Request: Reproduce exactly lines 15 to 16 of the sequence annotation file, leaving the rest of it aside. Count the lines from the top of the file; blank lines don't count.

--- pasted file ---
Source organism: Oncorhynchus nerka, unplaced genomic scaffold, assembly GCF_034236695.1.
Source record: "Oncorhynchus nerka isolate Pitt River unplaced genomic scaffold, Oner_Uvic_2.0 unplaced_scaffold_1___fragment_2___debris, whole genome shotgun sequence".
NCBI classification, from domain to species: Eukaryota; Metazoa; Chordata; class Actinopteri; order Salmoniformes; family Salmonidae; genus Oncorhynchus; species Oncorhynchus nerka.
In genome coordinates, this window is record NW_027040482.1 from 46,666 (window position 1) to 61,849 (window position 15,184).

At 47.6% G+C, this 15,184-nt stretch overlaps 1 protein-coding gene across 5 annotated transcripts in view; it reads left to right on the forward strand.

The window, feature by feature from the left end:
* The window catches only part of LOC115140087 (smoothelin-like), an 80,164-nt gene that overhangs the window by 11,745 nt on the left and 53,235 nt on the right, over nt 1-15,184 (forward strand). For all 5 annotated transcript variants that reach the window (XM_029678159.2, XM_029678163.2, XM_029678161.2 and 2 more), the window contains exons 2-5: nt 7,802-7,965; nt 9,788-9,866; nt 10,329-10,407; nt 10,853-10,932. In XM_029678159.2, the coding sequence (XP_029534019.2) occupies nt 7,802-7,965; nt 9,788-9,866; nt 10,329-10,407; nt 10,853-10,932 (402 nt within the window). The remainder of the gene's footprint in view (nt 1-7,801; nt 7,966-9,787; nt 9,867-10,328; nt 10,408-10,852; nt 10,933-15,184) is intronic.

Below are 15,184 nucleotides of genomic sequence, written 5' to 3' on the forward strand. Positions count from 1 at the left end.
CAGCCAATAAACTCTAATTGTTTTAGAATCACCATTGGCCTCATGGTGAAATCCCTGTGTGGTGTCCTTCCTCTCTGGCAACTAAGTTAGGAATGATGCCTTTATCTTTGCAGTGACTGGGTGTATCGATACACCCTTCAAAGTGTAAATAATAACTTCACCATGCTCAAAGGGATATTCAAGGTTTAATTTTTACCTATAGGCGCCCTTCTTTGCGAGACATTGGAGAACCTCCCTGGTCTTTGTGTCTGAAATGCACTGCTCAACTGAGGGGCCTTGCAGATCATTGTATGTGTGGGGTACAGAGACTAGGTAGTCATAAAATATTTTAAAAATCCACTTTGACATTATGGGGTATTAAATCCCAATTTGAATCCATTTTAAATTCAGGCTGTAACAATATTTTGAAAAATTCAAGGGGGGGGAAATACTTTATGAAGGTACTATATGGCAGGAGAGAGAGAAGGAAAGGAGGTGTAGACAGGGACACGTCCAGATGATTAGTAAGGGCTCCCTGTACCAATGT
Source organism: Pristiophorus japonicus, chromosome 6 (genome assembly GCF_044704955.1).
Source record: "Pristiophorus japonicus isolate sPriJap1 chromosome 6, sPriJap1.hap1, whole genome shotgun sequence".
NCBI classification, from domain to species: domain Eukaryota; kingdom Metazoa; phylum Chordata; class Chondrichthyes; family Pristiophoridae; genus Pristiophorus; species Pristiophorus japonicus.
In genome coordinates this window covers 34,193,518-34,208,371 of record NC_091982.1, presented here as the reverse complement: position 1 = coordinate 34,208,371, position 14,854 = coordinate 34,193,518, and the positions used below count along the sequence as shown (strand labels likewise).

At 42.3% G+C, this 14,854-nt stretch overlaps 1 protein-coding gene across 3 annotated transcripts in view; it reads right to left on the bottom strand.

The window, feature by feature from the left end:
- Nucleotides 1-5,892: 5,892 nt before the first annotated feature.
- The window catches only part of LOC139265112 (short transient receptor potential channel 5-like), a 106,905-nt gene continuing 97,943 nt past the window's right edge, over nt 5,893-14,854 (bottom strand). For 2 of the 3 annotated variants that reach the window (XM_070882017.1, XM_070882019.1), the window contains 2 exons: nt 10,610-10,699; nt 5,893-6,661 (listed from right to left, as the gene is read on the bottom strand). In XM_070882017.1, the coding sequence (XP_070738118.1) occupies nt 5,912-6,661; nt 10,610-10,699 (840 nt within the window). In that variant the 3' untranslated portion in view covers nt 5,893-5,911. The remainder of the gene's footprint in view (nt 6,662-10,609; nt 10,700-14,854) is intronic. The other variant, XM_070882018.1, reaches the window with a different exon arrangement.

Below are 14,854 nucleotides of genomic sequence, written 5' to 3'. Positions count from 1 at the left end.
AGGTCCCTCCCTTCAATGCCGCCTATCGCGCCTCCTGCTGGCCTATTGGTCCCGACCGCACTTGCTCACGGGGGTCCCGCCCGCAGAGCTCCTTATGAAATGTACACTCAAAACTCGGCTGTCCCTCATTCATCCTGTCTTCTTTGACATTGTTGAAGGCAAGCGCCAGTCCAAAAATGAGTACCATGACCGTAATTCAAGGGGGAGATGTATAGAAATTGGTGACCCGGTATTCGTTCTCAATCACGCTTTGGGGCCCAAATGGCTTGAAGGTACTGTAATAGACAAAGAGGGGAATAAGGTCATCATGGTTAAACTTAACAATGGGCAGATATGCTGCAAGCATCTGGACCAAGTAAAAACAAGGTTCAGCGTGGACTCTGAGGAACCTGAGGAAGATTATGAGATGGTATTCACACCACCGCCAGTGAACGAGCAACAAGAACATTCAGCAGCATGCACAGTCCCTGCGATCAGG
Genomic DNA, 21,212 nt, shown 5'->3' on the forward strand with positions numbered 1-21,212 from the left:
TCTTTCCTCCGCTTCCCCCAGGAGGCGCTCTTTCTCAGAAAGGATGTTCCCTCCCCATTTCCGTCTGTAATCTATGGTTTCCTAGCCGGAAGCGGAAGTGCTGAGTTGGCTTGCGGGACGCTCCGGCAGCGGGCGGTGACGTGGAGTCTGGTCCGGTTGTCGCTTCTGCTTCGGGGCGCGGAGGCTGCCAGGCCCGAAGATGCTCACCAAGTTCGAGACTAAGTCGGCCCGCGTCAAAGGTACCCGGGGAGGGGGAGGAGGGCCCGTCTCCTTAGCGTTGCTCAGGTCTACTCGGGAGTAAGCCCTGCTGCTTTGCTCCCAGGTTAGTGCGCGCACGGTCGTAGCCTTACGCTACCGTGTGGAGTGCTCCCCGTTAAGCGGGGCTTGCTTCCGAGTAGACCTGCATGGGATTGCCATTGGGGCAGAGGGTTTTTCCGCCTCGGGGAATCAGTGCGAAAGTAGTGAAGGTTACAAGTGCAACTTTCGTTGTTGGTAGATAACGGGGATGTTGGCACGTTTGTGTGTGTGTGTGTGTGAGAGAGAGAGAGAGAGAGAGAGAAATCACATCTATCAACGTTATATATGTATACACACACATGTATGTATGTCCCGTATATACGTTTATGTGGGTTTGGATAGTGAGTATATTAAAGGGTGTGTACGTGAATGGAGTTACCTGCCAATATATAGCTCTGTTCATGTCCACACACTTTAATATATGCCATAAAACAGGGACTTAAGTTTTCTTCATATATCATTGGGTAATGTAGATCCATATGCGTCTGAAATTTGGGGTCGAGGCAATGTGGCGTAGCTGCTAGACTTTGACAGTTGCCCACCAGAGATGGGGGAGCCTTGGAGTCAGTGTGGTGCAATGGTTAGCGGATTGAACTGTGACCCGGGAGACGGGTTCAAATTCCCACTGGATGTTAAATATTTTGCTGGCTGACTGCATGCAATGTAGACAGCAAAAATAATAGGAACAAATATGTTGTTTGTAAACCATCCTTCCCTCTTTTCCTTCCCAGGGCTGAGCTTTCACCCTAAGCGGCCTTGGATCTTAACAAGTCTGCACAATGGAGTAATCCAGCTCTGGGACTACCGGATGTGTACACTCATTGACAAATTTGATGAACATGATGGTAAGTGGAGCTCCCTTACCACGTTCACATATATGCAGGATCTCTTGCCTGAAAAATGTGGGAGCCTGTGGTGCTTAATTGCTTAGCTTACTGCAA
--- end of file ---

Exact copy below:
The window, feature by feature from the left end:
- Nucleotides 1-5,892: 5,892 nt before the first annotated feature.